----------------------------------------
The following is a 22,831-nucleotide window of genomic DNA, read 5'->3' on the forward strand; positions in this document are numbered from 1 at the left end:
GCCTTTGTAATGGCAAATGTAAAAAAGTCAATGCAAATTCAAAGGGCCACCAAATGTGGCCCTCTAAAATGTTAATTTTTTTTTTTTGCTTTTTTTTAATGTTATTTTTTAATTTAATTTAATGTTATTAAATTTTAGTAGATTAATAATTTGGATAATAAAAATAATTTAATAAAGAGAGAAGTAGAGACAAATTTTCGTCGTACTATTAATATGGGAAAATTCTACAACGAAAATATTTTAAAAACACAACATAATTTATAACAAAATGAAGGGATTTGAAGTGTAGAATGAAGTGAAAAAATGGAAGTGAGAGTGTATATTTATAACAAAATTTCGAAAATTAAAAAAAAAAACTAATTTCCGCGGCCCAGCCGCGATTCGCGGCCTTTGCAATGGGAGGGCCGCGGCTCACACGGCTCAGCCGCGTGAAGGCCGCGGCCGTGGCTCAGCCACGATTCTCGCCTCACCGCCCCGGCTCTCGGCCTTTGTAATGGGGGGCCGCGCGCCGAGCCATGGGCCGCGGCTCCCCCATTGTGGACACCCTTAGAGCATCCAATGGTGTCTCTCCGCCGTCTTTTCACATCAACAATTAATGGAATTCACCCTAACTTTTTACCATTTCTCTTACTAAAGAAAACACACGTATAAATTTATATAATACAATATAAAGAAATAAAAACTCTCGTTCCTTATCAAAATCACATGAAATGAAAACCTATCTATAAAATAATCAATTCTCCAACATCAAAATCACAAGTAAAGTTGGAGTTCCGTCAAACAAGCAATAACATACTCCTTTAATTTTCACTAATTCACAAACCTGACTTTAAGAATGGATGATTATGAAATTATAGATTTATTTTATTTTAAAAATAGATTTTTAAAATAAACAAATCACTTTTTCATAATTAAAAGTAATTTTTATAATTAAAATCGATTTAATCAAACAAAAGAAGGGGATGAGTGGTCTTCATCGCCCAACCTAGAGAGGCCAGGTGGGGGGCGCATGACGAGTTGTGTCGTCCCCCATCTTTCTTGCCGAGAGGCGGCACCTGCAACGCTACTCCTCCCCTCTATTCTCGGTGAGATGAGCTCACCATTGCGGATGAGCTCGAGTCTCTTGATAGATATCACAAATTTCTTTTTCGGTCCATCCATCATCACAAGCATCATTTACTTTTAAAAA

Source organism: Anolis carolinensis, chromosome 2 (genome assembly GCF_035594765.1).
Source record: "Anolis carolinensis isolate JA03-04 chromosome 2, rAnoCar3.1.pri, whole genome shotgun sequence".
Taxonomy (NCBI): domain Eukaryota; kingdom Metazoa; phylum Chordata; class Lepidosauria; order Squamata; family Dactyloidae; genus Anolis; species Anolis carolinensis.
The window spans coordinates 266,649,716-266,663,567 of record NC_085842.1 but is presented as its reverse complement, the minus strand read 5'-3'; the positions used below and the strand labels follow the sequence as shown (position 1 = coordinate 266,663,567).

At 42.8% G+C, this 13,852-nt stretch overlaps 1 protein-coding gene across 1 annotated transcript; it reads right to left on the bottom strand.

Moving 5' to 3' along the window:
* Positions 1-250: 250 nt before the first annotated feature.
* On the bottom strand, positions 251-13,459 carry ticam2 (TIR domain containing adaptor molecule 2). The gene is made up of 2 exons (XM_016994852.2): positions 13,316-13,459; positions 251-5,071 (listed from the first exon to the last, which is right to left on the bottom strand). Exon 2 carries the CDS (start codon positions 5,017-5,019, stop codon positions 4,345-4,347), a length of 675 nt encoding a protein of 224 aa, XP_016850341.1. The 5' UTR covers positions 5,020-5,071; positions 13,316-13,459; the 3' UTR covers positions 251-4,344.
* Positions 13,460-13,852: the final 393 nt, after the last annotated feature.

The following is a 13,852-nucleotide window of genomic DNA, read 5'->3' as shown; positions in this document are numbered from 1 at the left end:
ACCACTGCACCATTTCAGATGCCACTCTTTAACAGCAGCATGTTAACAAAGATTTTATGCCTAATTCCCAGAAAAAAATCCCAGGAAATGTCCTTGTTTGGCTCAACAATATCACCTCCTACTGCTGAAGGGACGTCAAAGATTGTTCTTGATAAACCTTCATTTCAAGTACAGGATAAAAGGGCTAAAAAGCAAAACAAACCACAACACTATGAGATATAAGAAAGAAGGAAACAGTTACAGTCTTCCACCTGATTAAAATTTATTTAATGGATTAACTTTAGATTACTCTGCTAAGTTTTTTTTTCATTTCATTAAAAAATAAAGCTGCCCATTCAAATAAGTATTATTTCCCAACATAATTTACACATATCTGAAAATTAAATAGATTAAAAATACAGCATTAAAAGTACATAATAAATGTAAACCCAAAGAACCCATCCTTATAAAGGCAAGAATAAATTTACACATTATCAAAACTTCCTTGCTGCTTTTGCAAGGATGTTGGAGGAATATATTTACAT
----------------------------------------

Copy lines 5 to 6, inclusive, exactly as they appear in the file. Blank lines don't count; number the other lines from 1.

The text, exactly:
Taxonomy (NCBI): domain Eukaryota; kingdom Metazoa; phylum Chordata; class Lepidosauria; order Squamata; family Dactyloidae; genus Anolis; species Anolis carolinensis.
The window spans coordinates 266,649,716-266,663,567 of record NC_085842.1 but is presented as its reverse complement, the minus strand read 5'-3'; the positions used below and the strand labels follow the sequence as shown (position 1 = coordinate 266,663,567).